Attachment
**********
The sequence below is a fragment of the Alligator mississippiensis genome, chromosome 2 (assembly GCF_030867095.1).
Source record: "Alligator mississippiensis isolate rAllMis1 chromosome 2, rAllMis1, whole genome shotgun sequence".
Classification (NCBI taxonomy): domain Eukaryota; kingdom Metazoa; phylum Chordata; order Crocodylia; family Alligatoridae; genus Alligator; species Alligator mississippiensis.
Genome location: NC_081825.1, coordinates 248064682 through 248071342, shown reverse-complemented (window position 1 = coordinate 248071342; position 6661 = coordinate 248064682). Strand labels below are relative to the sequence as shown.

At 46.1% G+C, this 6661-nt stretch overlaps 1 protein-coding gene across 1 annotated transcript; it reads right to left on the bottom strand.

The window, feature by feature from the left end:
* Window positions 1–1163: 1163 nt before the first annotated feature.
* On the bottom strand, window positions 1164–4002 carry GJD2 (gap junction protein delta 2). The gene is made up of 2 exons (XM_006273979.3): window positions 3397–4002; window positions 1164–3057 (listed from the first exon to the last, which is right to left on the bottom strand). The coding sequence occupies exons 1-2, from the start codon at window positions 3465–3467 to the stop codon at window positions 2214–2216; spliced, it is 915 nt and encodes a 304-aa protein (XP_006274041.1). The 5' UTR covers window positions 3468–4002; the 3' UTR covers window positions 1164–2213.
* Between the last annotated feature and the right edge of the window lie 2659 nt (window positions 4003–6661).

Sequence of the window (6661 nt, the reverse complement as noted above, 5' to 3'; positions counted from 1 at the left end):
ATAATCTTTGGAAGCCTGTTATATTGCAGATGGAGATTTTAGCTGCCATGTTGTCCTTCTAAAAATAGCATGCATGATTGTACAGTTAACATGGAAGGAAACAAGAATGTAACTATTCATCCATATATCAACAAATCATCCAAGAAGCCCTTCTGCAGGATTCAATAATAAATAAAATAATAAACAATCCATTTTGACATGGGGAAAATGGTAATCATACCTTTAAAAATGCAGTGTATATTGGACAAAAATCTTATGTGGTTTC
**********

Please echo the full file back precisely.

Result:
The sequence below is a fragment of the Alligator mississippiensis genome, chromosome 2 (assembly GCF_030867095.1).
Source record: "Alligator mississippiensis isolate rAllMis1 chromosome 2, rAllMis1, whole genome shotgun sequence".
Classification (NCBI taxonomy): domain Eukaryota; kingdom Metazoa; phylum Chordata; order Crocodylia; family Alligatoridae; genus Alligator; species Alligator mississippiensis.
Genome location: NC_081825.1, coordinates 248064682 through 248071342, shown reverse-complemented (window position 1 = coordinate 248071342; position 6661 = coordinate 248064682). Strand labels below are relative to the sequence as shown.

At 46.1% G+C, this 6661-nt stretch overlaps 1 protein-coding gene across 1 annotated transcript; it reads right to left on the bottom strand.

The window, feature by feature from the left end:
* Window positions 1–1163: 1163 nt before the first annotated feature.
* On the bottom strand, window positions 1164–4002 carry GJD2 (gap junction protein delta 2). The gene is made up of 2 exons (XM_006273979.3): window positions 3397–4002; window positions 1164–3057 (listed from the first exon to the last, which is right to left on the bottom strand). The coding sequence occupies exons 1-2, from the start codon at window positions 3465–3467 to the stop codon at window positions 2214–2216; spliced, it is 915 nt and encodes a 304-aa protein (XP_006274041.1). The 5' UTR covers window positions 3468–4002; the 3' UTR covers window positions 1164–2213.
* Between the last annotated feature and the right edge of the window lie 2659 nt (window positions 4003–6661).

Sequence of the window (6661 nt, the reverse complement as noted above, 5' to 3'; positions counted from 1 at the left end):
ATAATCTTTGGAAGCCTGTTATATTGCAGATGGAGATTTTAGCTGCCATGTTGTCCTTCTAAAAATAGCATGCATGATTGTACAGTTAACATGGAAGGAAACAAGAATGTAACTATTCATCCATATATCAACAAATCATCCAAGAAGCCCTTCTGCAGGATTCAATAATAAATAAAATAATAAACAATCCATTTTGACATGGGGAAAATGGTAATCATACCTTTAAAAATGCAGTGTATATTGGACAAAAATCTTATGTGGTTTC